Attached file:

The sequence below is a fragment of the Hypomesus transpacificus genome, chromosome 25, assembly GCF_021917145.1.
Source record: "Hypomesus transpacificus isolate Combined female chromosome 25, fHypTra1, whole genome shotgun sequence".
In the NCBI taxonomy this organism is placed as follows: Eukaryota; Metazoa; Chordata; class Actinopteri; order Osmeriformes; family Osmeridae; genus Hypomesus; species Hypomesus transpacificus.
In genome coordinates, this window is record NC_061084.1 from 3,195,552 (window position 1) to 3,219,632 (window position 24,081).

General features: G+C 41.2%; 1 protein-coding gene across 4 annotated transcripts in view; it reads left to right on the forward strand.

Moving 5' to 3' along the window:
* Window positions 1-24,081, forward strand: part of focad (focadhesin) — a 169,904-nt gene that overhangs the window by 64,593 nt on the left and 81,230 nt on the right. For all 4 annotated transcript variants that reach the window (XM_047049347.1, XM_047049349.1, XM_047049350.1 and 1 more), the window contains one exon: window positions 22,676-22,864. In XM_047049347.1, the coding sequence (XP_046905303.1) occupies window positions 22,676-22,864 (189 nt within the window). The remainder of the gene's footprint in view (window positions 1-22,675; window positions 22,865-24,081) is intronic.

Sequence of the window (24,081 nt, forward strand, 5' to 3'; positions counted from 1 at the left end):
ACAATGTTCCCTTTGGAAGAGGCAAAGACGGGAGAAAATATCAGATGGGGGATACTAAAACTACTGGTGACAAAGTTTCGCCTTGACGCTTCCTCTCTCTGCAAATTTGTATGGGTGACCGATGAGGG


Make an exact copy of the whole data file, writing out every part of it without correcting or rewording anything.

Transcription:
The sequence below is a fragment of the Hypomesus transpacificus genome, chromosome 25, assembly GCF_021917145.1.
Source record: "Hypomesus transpacificus isolate Combined female chromosome 25, fHypTra1, whole genome shotgun sequence".
In the NCBI taxonomy this organism is placed as follows: Eukaryota; Metazoa; Chordata; class Actinopteri; order Osmeriformes; family Osmeridae; genus Hypomesus; species Hypomesus transpacificus.
In genome coordinates, this window is record NC_061084.1 from 3,195,552 (window position 1) to 3,219,632 (window position 24,081).

General features: G+C 41.2%; 1 protein-coding gene across 4 annotated transcripts in view; it reads left to right on the forward strand.

Moving 5' to 3' along the window:
* Window positions 1-24,081, forward strand: part of focad (focadhesin) — a 169,904-nt gene that overhangs the window by 64,593 nt on the left and 81,230 nt on the right. For all 4 annotated transcript variants that reach the window (XM_047049347.1, XM_047049349.1, XM_047049350.1 and 1 more), the window contains one exon: window positions 22,676-22,864. In XM_047049347.1, the coding sequence (XP_046905303.1) occupies window positions 22,676-22,864 (189 nt within the window). The remainder of the gene's footprint in view (window positions 1-22,675; window positions 22,865-24,081) is intronic.

Sequence of the window (24,081 nt, forward strand, 5' to 3'; positions counted from 1 at the left end):
ACAATGTTCCCTTTGGAAGAGGCAAAGACGGGAGAAAATATCAGATGGGGGATACTAAAACTACTGGTGACAAAGTTTCGCCTTGACGCTTCCTCTCTCTGCAAATTTGTATGGGTGACCGATGAGGG